Hillwood dog statue
A dog statue in Hillwood’s pet cemetery.

At Hillwood, both audio guides and docent-led tours are included in your admission price. I chose the audio guide. Along with my audio device, they gave me a printed pamphlet with a map and a list of the numbers of each track on the tour. There are tracks for both the house and gardens. Each room in the house has a main track, which gives an overview of the room. Then, most rooms also have at least a few additional tracks that talk about specific items or aspects of the room. I’m told that the house portion of the audio tour runs about 90 minutes with all the additional tracks, but I was only able to do a few because of my own time constraints. I really enjoyed the extra tracks I did listen do, but quite a few of the pieces I was interested in weren’t options for supplemental tracks. Some sort of tour, whether it’s audio or docent, is essential for enjoying Hillwood, since there aren’t any wall labels to identify anything for you.

On the estate grounds, there an outbuilding, called the Adirondack Building, that holds special exhibitions. During my visit, it was all about Faberge, so Post’s collection of works of Faberge were there instead of in their regular places in the house. The exhibition talked about the history and development of the Faberge company, as well as the firm’s most important customers and works. In this building, I got to see my second set of Imperial Easter eggs in as many days. (The first was at the Virginia Museum of Fine Arts the day before.) I feel so lucky! The Imperial eggs were particularly amazing. They have so many tiny details. I kept coming back to look at each one again, and I felt like I had never seen them before because I noticed so many new things each time. I also enjoyed a lovely pink Faberge music box; you could press a button on the display and hear a recording of it playing. And, for obvious reasons, I had fun looking at objects that once belonged to Russian Tsarina Alexandra. If you want to read more about my experience with the Faberge collections here and at VMFA, read my Art Travels piece at DailyArt Magazine.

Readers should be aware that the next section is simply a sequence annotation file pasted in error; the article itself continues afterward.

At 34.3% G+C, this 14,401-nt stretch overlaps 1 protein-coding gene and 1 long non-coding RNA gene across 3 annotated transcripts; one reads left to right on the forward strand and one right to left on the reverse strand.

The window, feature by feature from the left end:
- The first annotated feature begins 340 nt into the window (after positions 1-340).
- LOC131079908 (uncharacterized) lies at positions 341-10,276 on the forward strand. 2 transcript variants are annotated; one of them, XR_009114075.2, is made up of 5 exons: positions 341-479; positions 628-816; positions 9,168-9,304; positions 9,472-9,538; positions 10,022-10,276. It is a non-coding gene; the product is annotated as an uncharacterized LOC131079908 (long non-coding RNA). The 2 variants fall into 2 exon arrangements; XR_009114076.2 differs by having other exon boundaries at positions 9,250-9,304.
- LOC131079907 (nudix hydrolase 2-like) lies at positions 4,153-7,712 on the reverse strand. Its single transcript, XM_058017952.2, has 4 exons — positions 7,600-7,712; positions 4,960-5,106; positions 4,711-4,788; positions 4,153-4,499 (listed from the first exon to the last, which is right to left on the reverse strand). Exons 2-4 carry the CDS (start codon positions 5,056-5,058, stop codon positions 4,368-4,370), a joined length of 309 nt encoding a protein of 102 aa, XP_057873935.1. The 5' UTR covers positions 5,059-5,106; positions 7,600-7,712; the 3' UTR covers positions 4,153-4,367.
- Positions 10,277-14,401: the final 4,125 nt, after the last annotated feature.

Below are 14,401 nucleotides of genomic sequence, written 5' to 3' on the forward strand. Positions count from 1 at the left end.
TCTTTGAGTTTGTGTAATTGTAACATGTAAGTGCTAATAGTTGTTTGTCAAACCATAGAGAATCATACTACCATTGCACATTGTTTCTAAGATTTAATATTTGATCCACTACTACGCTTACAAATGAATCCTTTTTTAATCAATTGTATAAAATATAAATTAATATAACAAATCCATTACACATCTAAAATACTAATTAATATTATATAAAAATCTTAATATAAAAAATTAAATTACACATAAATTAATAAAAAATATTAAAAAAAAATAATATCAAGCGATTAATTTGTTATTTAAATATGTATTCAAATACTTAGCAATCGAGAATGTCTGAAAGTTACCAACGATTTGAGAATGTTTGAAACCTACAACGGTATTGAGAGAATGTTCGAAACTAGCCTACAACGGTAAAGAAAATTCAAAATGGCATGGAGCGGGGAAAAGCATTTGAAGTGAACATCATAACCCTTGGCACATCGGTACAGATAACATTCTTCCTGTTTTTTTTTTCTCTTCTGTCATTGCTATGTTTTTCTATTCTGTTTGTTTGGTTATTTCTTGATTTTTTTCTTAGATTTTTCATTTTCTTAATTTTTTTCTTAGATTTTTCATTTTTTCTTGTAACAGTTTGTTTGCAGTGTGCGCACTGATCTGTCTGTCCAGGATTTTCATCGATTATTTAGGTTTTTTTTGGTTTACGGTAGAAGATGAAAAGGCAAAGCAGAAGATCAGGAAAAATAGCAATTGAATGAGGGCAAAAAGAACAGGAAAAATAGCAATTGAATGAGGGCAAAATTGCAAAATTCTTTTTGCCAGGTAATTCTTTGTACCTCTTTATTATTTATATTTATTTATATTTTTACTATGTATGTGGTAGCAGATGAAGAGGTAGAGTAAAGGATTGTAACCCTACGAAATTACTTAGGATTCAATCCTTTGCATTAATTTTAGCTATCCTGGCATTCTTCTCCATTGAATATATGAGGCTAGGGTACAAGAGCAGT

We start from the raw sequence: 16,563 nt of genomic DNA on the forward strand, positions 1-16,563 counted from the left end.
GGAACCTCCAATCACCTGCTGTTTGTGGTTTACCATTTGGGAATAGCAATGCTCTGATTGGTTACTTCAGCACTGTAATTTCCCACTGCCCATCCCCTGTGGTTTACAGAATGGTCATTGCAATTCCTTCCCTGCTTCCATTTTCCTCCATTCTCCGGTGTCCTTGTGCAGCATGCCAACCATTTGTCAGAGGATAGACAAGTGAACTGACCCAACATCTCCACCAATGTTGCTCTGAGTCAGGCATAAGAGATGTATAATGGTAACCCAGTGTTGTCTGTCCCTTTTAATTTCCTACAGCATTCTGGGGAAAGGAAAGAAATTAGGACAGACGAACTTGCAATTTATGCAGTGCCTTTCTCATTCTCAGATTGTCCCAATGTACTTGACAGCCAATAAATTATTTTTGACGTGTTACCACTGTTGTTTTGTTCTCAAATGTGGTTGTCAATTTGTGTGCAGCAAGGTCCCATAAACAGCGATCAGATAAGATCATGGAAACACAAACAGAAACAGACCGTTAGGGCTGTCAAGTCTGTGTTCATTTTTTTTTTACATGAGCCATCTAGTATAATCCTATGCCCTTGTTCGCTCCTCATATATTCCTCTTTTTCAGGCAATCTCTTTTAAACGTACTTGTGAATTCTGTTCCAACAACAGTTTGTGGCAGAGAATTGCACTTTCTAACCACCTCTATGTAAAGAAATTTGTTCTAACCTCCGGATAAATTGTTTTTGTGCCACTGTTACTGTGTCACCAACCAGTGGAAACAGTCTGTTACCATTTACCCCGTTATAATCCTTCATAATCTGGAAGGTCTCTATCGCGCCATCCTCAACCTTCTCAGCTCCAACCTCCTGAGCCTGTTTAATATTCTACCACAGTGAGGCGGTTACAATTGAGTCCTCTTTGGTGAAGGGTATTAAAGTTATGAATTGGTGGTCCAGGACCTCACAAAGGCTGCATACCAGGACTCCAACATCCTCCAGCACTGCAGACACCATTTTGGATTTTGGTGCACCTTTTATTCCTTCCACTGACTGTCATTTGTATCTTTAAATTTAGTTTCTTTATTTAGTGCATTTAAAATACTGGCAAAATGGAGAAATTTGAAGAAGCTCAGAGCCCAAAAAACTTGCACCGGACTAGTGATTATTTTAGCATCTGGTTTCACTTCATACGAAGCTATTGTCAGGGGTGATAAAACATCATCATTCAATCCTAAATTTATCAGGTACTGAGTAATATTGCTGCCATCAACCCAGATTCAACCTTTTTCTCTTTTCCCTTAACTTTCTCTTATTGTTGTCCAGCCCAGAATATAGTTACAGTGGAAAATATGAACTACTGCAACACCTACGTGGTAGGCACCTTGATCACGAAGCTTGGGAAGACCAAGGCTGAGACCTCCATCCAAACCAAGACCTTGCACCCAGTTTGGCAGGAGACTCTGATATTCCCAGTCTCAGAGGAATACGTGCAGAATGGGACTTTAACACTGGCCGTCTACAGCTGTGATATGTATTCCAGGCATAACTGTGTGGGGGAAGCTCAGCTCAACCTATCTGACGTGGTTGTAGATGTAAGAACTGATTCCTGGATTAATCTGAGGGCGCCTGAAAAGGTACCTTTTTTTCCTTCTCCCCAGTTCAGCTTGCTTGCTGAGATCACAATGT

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Hillwood presentation box Faberge
Presentation box with the cipher of Empress Alexandra Fedorovna, Faberge, 1894-6. Gold, enamel, diamonds. Hillwood Estate, Museum & Garden, Washington D.C.

I really wanted a bit more time to spend at Hillwood, and I was a little sad to have to leave. I would have loved to walk through the house and to spend more time in the gardens. There’s so much to absorb in this place, and I needed more time to appreciate it all. If you visit, plan on a nice day, maybe in spring when the gardens are in full bloom, and give yourself the entire afternoon. Stay for lunch in the outdoor café so you can enjoy the lovely gardens while you eat. You can also bring snacks onto the parterre and lunar lawn, which both have seating in nice weather. Hillwood is located just outside the heart of Washington D.C. It is open to the public Tuesday through Sunday by suggested donation.

Hillwood exterior
Entering Hillwood from the Motor Court.

Fun fact for all my ballroom dance buddies: Marjorie Merriweather Post loved to dance. Her favorite dances were tango and paso doble. (Good choices!) All of her parties featured lots of dancing, and when she realized how much damage all those high heels were doing to her floors, she started handing out heel caps at her parties.

Hillwood Marjorie Merriweather Post
This wonderful experience is all thanks to Marjorie Merriweather Post.